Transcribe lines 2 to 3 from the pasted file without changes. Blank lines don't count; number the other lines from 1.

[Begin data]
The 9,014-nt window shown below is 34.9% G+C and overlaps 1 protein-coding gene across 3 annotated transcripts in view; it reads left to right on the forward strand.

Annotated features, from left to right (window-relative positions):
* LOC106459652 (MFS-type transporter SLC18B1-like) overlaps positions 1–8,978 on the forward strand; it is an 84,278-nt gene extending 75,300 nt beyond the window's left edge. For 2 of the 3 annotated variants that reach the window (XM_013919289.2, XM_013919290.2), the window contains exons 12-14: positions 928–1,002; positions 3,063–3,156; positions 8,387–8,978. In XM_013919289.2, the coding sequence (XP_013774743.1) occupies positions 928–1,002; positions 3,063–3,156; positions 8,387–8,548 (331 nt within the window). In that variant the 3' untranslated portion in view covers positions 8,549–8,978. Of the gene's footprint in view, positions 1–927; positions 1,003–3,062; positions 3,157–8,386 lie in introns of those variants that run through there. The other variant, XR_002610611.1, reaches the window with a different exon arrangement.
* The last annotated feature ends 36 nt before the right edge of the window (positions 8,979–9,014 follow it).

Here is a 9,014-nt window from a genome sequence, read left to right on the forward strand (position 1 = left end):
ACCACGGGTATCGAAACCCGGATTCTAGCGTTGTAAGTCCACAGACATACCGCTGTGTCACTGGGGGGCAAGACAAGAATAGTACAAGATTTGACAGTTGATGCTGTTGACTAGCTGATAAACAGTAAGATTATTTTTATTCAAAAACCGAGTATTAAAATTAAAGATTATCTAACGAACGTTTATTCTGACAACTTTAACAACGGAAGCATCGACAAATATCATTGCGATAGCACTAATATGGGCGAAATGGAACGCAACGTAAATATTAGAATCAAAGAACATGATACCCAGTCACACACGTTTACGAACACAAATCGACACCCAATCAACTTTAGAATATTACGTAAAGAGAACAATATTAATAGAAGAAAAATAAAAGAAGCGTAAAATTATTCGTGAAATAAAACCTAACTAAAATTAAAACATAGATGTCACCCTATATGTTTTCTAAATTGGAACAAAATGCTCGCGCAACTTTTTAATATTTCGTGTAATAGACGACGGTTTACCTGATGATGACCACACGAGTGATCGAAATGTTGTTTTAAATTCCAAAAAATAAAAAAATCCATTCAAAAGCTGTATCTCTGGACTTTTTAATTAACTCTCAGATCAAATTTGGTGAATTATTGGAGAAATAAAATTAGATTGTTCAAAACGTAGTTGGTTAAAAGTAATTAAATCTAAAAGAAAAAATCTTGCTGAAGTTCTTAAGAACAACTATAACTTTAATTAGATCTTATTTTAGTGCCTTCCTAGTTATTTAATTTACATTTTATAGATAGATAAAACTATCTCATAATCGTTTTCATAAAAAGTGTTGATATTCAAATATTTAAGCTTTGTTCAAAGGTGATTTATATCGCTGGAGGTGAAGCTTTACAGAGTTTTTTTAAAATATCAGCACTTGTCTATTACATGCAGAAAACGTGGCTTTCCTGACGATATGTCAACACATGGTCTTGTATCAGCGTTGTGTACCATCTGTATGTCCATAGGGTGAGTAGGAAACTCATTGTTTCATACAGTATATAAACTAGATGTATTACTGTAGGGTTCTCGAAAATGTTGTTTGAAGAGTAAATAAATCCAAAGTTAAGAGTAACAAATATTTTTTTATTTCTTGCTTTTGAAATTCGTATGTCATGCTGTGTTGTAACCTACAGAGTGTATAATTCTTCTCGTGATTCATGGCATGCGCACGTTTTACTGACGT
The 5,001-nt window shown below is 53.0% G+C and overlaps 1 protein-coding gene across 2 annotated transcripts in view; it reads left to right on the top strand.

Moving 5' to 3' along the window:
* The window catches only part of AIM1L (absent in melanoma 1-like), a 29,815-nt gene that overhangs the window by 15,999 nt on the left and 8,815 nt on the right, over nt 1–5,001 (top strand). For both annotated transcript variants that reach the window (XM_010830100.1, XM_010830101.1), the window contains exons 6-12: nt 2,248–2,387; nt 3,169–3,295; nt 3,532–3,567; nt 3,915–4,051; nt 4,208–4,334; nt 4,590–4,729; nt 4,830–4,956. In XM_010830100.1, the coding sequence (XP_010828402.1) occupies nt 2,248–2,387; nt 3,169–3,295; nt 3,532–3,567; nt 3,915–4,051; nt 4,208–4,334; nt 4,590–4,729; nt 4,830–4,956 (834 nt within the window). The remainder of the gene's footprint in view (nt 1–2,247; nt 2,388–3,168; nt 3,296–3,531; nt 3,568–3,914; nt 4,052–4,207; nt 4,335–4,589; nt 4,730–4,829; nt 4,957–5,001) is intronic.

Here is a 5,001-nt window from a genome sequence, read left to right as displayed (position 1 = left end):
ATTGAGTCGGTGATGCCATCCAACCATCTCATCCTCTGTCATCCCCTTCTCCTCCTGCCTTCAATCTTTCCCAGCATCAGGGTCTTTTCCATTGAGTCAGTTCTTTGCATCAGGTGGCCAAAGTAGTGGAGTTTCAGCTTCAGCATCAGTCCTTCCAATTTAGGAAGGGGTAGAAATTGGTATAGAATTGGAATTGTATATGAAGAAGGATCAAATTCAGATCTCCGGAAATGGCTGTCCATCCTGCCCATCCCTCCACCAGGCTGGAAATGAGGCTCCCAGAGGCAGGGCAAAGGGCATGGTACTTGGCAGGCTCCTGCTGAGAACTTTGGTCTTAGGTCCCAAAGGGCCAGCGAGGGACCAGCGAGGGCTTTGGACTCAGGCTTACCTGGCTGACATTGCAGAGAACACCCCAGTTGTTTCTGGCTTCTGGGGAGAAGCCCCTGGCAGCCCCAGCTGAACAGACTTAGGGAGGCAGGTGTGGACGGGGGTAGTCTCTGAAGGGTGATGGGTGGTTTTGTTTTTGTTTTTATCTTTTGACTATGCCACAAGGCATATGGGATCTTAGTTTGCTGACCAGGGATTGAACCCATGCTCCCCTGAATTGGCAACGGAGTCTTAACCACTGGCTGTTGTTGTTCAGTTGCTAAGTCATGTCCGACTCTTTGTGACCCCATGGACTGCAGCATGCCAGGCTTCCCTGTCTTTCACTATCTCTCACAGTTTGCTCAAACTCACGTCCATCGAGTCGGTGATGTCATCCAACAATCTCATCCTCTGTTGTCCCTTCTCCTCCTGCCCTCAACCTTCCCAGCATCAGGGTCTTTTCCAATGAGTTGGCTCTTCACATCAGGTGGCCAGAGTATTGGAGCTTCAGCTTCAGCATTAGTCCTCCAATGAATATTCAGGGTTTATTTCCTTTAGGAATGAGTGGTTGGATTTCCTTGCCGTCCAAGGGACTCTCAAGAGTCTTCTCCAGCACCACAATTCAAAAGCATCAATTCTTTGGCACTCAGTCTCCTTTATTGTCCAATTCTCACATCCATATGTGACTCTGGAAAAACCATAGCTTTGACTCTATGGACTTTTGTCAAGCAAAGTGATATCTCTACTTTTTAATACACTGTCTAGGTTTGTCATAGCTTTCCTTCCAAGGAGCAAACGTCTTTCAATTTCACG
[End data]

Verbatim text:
Annotated features, from left to right (window-relative positions):
* LOC106459652 (MFS-type transporter SLC18B1-like) overlaps positions 1–8,978 on the forward strand; it is an 84,278-nt gene extending 75,300 nt beyond the window's left edge. For 2 of the 3 annotated variants that reach the window (XM_013919289.2, XM_013919290.2), the window contains exons 12-14: positions 928–1,002; positions 3,063–3,156; positions 8,387–8,978. In XM_013919289.2, the coding sequence (XP_013774743.1) occupies positions 928–1,002; positions 3,063–3,156; positions 8,387–8,548 (331 nt within the window). In that variant the 3' untranslated portion in view covers positions 8,549–8,978. Of the gene's footprint in view, positions 1–927; positions 1,003–3,062; positions 3,157–8,386 lie in introns of those variants that run through there. The other variant, XR_002610611.1, reaches the window with a different exon arrangement.